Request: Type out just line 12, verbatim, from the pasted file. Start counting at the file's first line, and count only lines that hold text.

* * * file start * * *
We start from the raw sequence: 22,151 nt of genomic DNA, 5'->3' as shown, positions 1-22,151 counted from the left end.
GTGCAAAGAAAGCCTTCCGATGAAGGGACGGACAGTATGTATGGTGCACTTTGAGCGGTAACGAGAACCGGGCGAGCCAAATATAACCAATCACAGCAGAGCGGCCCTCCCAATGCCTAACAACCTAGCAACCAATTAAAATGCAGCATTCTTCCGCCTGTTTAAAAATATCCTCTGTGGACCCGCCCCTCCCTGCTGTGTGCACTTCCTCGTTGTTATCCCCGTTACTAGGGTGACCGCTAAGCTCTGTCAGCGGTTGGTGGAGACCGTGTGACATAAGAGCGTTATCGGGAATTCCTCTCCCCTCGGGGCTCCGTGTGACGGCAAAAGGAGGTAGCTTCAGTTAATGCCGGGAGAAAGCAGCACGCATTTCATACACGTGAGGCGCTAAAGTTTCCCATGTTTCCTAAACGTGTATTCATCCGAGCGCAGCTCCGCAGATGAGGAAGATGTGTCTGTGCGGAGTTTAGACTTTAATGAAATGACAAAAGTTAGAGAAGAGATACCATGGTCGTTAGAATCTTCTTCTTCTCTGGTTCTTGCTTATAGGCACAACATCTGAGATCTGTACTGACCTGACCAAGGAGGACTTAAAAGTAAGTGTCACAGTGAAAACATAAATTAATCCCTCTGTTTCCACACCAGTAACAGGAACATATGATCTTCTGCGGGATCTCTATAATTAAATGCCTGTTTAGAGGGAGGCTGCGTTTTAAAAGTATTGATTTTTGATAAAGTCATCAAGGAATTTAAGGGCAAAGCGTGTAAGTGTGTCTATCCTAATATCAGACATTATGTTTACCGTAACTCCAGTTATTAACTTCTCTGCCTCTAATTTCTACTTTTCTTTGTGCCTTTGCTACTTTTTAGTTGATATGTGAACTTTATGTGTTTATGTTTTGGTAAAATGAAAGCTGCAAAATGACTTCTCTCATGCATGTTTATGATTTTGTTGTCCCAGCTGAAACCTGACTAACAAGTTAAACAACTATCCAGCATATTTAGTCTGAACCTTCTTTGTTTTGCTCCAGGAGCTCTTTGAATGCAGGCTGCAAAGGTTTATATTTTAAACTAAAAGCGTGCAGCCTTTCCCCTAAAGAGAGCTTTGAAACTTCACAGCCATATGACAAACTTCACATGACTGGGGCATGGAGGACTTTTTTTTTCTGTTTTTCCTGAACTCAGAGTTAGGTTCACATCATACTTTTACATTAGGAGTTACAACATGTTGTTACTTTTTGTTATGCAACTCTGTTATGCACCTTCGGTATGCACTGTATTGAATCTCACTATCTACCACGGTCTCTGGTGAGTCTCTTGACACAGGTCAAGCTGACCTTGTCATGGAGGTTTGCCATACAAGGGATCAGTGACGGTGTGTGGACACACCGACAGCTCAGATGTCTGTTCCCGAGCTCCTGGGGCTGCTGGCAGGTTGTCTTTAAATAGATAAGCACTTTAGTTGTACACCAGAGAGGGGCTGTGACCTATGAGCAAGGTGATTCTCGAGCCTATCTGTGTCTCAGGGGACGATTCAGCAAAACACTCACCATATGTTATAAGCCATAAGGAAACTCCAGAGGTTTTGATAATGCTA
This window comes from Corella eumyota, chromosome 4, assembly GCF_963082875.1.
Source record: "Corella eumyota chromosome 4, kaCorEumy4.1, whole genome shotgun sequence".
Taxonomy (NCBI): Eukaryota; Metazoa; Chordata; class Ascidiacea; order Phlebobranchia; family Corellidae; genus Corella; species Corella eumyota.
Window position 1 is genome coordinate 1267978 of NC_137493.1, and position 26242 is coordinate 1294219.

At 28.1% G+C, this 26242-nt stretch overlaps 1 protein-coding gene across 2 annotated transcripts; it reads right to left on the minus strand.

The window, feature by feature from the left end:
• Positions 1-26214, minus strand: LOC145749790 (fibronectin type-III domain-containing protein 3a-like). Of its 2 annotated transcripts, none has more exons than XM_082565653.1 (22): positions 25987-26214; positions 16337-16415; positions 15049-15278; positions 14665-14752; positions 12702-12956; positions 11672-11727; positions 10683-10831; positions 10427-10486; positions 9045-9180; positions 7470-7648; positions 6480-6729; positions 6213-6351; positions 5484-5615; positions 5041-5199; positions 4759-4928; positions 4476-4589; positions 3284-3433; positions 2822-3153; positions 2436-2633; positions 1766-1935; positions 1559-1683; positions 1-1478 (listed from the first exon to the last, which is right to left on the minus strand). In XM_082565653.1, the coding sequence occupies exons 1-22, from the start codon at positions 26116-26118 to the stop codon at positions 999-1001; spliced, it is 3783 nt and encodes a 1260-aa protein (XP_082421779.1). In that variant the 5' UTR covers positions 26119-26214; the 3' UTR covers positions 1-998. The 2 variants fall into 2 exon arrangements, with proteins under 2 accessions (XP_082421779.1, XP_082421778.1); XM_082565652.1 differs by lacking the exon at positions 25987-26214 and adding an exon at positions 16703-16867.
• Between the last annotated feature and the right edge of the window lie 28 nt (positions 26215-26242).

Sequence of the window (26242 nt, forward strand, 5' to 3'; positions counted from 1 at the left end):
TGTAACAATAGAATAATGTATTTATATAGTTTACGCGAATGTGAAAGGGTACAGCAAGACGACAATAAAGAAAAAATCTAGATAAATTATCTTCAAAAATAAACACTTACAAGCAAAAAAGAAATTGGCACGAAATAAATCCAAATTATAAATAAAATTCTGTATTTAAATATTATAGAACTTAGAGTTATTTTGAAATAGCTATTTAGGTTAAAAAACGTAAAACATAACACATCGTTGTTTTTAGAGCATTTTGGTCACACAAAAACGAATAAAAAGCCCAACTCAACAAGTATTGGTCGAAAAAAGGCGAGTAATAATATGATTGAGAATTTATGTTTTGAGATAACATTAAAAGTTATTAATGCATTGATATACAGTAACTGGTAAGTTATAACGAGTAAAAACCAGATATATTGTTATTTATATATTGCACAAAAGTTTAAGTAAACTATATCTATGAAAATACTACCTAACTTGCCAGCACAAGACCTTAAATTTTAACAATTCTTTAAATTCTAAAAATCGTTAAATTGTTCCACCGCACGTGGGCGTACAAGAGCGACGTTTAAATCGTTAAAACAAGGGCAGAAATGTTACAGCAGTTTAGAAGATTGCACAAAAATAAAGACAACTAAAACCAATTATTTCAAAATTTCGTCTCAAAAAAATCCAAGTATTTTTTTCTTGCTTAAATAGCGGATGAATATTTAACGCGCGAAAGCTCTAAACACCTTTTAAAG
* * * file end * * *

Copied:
TGTAACAATAGAATAATGTATTTATATAGTTTACGCGAATGTGAAAGGGTACAGCAAGACGACAATAAAGAAAAAATCTAGATAAATTATCTTCAAAAATAAACACTTACAAGCAAAAAAGAAATTGGCACGAAATAAATCCAAATTATAAATAAAATTCTGTATTTAAATATTATAGAACTTAGAGTTATTTTGAAATAGCTATTTAGGTTAAAAAACGTAAAACATAACACATCGTTGTTTTTAGAGCATTTTGGTCACACAAAAACGAATAAAAAGCCCAACTCAACAAGTATTGGTCGAAAAAAGGCGAGTAATAATATGATTGAGAATTTATGTTTTGAGATAACATTAAAAGTTATTAATGCATTGATATACAGTAACTGGTAAGTTATAACGAGTAAAAACCAGATATATTGTTATTTATATATTGCACAAAAGTTTAAGTAAACTATATCTATGAAAATACTACCTAACTTGCCAGCACAAGACCTTAAATTTTAACAATTCTTTAAATTCTAAAAATCGTTAAATTGTTCCACCGCACGTGGGCGTACAAGAGCGACGTTTAAATCGTTAAAACAAGGGCAGAAATGTTACAGCAGTTTAGAAGATTGCACAAAAATAAAGACAACTAAAACCAATTATTTCAAAATTTCGTCTCAAAAAAATCCAAGTATTTTTTTCTTGCTTAAATAGCGGATGAATATTTAACGCGCGAAAGCTCTAAACACCTTTTAAAG